The First Amendment vs. Democracy.

Author:Edelman, Gilad
 
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DEMOCRATS FINALLY HAVE AN ANSWER TO CITIZENS UNITED. WILL IT SURVIVE THE SUPREME COURT?

After years spent impotently bemoaning the symptoms of Citizens United v. FEC, congressional Democrats may have finally settled on a treatment. In March, the House of Representatives passed H.R. 1, a sweeping democracy reform bill that includes two promising campaign finance measures. One would provide a six-to-one match for donations up to $200 to candidates for federal office who swear off bigger contributions and raise the first $50,000 on their own. The other would create a pilot program in which the government would give each voter who wants one a $25 voucher to donate to their preferred candidate.

These new-generation proposals are examples of so-called "level-up" campaign finance reform. They are designed to counter the power of big money not by pushing down on the super rich, but by boosting everyone else. In 2018, for example, only 0.47 percent of Americans donated more than $200 to candidates, parties, or PACs, according to the Center for Responsive Politics. The money they gave, however, accounted for nearly three-quarters of all individual contributions. This leads to what the legal scholar Lawrence Lessig, a prominent supporter of the voucher idea, calls "dependence corruption," in which politicians overwhelmingly cater to the tiny subset of wealthy funders on whom they rely. Spending limits may reduce the overall amount of money in play, but they don't do much to shift where the bulk of it comes from. Level-up reforms might.

The other argument for level-up programs is necessity: the Supreme Court has essentially taken level-down off the table. In its landmark 1976 decision in Buckley v. Valeo, the Court held that the First Amendment protects Americans' right to spend money on elections. Buckley was a compromise decision that allowed certain spending restrictions, as well as public campaign financing. But in Citizens United, in 2010, the Court dramatically rolled back that compromise by declaring that the government had no compelling reason to limit independent expenditures. This meant the super-rich were suddenly free to donate as much as they want to nominally independent super PACs. And indeed, outside spending has since exploded, quadrupling from almost $340 million in 2008 to $1.4 billion in 2016.

By making it easier to build campaigns on small-dollar donations, the proposals in H.R. 1 represent a clever way to counter the forces unleashed by Citizens United. But like any tenacious malignancy, the legal opposition to campaign finance reform is itself capable of adaptation. Even if Democrats take back the Senate in 2020 and turn H.R. 1 into law, there's reason to worry about those provisions surviving the Supreme Court. In fact, there is already a case creeping through the court system that could stop the new wave of campaign finance reform almost before it begins. This summer, the Washington State Supreme Court will consider a challenge to Seattle's first-of-its-kind voucher program, which was implemented in 2017. The plaintiffs argue that the system violates their First Amendment rights by using their taxes to subsidize the speech of candidates they don't support. The case, Elster v. City of Seattle, could ultimately make it to the U.S. Supreme Court.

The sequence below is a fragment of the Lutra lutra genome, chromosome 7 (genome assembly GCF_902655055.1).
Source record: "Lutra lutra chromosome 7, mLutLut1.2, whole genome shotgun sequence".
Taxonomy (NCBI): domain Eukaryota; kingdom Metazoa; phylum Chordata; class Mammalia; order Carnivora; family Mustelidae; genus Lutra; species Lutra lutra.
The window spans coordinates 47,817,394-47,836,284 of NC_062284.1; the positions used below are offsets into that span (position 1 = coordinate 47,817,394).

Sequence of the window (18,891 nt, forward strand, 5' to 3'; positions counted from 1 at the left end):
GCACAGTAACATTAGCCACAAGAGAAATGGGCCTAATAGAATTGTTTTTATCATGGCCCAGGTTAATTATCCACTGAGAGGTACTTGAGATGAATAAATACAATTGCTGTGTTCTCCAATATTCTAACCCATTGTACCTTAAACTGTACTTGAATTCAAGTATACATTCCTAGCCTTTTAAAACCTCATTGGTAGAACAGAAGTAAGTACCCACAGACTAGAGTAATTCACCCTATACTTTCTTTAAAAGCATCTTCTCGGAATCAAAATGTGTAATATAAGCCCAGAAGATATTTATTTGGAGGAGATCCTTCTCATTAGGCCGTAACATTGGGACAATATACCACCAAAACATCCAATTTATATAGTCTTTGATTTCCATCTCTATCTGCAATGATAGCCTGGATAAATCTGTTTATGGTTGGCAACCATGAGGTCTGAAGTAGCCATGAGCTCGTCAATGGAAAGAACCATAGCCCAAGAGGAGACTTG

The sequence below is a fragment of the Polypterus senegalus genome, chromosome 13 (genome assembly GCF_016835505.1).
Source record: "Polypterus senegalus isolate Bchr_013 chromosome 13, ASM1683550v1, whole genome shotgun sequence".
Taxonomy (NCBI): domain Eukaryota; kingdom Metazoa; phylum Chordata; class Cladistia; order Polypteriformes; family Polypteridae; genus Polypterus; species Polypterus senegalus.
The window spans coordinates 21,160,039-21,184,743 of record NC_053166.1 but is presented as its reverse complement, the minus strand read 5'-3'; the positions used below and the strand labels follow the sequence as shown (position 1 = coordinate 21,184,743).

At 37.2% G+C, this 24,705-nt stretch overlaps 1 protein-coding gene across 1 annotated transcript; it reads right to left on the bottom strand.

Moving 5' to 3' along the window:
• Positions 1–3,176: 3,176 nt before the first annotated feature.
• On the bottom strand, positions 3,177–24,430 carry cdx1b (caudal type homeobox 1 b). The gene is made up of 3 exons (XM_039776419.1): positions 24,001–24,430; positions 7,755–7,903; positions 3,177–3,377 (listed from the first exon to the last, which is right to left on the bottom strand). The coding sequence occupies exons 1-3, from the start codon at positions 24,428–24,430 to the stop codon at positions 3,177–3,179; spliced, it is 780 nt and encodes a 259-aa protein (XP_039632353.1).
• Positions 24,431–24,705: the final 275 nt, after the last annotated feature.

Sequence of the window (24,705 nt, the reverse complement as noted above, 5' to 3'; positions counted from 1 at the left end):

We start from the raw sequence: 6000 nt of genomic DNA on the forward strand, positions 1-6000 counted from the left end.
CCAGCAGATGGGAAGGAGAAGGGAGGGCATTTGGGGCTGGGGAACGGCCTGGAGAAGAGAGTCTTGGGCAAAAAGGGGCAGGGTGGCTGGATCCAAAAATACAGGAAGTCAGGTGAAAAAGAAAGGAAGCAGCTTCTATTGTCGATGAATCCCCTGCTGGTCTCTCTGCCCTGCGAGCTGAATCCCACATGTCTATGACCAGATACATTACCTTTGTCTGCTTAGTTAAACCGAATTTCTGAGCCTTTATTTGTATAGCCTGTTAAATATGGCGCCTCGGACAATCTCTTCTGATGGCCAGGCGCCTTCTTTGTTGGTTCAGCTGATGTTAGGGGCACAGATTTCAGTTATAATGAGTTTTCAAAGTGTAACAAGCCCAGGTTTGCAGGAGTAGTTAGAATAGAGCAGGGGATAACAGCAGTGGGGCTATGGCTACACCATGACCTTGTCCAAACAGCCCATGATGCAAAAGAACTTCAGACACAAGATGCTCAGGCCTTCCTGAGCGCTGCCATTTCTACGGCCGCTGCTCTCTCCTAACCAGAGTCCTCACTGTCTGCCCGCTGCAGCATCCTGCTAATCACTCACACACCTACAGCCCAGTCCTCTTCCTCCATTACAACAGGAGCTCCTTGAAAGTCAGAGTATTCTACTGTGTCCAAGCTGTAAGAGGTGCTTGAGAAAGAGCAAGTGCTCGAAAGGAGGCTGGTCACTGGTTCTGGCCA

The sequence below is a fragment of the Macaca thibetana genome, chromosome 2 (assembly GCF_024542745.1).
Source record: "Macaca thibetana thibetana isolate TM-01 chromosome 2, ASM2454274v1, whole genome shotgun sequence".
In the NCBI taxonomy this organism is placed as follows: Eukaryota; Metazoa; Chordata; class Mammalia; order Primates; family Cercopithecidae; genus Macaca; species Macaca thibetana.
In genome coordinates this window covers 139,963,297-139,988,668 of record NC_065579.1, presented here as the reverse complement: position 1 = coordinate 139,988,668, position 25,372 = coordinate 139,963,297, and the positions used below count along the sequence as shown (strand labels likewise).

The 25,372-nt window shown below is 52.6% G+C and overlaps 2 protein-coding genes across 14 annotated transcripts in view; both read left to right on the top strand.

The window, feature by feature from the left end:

The suit still looks like a long shot--a distant legal meteor destined to burn up in the atmosphere. But the Roberts Court has proven receptive to more than a few outlandish conservative legal challenges, and it has struck down both of the public financing schemes it has considered. If the plaintiffs in Elster prevail, it will be a reminder of the tenuousness of any legislation aimed at enhancing democracy under the current Court majority. More broadly, a victory for the plaintiffs would ex pose the rot at the center of First Amendment doctrine. The law governing freedom of speech turns out to be riven by intellectual inconsistency. On the one hand, the Court has said that forcing people to subsidize the speech of others is unconstitutional. On the other, it allows the government to use our taxes to fund all manner of communication--which entails forcing people to subsidize the speech of others. This contradiction creates a vacuum for judicial activism. In the opportunistic hands of the Supreme Court, the...

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